Growing Up Hockey!



December 2004

Hi Parents and Players!

I hope your current season is huge success with lots of your pucks finding their way into those other goalies’ nets!

After completing a busy summer with over 2000 campers and talking with many of the parents; it dawned on me how passionate we all are about this game. We all get affected by the emotional ups and downs that come with winning, loosing, and with team selection and placement.

I want to share some thoughts and a few helpful tips on this crazy game. These were integral parts of my development as a player and person. I hope they will help you as hockey parents. I suggest sharing this with your son/daughter.

It was not just talent that enabled me to play hockey at a prep school, in college, and for the pros. There is a lot more to the recipe of building a successful athlete. Here’s some of it:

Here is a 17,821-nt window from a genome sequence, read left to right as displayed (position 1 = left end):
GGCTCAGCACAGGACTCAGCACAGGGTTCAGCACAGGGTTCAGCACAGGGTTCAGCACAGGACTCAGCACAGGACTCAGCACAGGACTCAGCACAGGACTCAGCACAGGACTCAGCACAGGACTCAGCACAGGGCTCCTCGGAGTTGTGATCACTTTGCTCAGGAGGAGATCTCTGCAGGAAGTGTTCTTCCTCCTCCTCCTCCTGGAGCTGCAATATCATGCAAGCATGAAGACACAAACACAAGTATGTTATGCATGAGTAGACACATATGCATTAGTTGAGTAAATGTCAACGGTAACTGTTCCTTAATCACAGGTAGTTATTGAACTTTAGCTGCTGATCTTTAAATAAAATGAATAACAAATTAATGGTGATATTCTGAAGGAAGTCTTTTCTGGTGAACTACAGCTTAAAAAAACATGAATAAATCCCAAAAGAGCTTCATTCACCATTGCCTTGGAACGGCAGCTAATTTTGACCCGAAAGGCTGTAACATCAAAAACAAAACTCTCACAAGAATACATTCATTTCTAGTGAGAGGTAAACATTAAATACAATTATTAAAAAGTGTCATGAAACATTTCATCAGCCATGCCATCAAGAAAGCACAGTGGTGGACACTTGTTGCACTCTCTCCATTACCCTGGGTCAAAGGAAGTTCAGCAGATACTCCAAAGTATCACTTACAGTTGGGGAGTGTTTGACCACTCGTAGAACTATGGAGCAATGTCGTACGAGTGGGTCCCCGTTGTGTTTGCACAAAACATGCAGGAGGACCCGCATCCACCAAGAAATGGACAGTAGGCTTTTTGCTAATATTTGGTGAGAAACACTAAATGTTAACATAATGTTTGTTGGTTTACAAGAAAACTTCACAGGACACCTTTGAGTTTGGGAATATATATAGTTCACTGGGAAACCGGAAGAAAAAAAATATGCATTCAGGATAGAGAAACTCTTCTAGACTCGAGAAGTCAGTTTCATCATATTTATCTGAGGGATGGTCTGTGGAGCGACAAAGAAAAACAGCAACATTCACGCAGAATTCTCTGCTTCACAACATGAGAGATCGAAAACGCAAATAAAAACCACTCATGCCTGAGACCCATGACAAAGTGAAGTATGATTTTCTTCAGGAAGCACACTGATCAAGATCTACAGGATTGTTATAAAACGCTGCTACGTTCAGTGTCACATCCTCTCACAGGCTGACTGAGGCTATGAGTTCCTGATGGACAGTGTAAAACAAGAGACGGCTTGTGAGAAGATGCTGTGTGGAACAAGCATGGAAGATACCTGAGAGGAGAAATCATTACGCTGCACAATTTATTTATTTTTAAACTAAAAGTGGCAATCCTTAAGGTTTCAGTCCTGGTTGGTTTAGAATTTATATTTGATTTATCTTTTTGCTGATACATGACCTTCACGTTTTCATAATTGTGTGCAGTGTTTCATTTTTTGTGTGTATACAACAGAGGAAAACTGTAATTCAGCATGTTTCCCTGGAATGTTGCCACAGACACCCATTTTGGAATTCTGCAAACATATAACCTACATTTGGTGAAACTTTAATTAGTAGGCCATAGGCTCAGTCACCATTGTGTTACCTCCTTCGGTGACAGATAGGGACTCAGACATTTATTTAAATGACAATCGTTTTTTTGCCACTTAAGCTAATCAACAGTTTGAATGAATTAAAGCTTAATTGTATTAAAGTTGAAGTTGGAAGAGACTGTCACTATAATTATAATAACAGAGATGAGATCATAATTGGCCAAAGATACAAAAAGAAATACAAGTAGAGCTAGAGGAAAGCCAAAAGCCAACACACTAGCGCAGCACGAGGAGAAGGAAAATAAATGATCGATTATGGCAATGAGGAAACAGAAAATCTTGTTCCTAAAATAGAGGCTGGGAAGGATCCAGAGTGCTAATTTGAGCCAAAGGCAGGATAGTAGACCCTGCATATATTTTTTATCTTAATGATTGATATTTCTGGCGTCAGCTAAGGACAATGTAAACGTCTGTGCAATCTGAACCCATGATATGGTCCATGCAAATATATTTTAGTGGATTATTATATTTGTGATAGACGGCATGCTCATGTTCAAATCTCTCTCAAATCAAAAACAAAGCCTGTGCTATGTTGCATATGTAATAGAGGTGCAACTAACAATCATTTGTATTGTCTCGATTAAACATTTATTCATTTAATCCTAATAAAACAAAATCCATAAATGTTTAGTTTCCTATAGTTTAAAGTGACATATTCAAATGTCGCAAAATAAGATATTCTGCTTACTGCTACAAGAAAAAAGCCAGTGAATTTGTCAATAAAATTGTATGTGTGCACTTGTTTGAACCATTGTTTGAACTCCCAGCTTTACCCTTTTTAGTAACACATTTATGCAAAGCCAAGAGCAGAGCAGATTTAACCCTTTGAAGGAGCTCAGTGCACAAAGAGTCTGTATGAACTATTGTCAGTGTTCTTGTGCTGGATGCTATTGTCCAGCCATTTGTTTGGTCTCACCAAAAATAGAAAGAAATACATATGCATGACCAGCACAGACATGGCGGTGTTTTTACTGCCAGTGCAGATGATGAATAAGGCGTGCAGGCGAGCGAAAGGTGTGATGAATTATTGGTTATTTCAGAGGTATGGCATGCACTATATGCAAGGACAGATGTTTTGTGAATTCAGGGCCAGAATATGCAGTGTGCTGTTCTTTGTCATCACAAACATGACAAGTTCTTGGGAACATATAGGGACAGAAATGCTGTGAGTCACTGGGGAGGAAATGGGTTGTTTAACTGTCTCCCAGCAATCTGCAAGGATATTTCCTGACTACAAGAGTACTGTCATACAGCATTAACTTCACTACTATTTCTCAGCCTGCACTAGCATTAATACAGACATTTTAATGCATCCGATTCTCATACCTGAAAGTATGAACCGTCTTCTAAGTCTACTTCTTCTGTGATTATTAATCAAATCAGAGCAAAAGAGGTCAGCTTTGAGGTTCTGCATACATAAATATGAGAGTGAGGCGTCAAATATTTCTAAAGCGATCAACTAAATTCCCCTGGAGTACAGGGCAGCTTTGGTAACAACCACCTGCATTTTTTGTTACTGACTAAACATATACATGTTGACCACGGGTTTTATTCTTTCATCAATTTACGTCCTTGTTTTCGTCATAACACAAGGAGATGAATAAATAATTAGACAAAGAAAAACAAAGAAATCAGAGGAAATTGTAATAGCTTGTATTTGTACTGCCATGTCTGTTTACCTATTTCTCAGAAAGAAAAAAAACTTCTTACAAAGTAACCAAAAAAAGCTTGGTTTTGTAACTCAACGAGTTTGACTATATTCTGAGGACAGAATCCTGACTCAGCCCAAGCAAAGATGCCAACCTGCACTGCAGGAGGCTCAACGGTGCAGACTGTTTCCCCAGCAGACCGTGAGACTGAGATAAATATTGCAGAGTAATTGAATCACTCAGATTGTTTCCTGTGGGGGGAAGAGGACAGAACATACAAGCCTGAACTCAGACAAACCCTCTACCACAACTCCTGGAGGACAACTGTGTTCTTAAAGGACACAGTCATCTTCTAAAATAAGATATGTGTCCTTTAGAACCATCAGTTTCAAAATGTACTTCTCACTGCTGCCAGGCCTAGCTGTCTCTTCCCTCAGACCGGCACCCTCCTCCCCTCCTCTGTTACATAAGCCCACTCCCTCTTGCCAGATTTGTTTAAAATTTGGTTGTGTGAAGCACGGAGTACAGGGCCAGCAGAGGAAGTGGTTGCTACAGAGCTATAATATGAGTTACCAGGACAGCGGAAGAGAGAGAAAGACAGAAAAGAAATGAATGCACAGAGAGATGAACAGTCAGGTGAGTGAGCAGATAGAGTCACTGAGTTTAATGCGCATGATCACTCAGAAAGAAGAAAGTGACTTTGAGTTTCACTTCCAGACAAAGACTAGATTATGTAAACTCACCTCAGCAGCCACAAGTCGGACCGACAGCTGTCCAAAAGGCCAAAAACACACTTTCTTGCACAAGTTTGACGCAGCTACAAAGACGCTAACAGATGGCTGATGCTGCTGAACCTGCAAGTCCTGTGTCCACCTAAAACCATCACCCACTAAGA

Embedded Work Ethic: Discipline and a sense of responsibility are vital in anything you do in life. Kids need responsibilities outside of hockey that will help them throughout their lives. There was not a day growing up that I didn’t have at least a half-hour of chores to do around my house. It wasn’t an option, – whether it was stacking a cord of wood, cooking dinner, washing the dishes, cleaning my room, or sweeping out the garage. My parents both worked. If I wanted to play the game I loved, I had to carry my share of the family load. I also worked full time in the summers from age fourteen. My dad always taught me to look in the mirror at the end of the day knowing I did everything I could do to improve, both as a person, and as an athlete.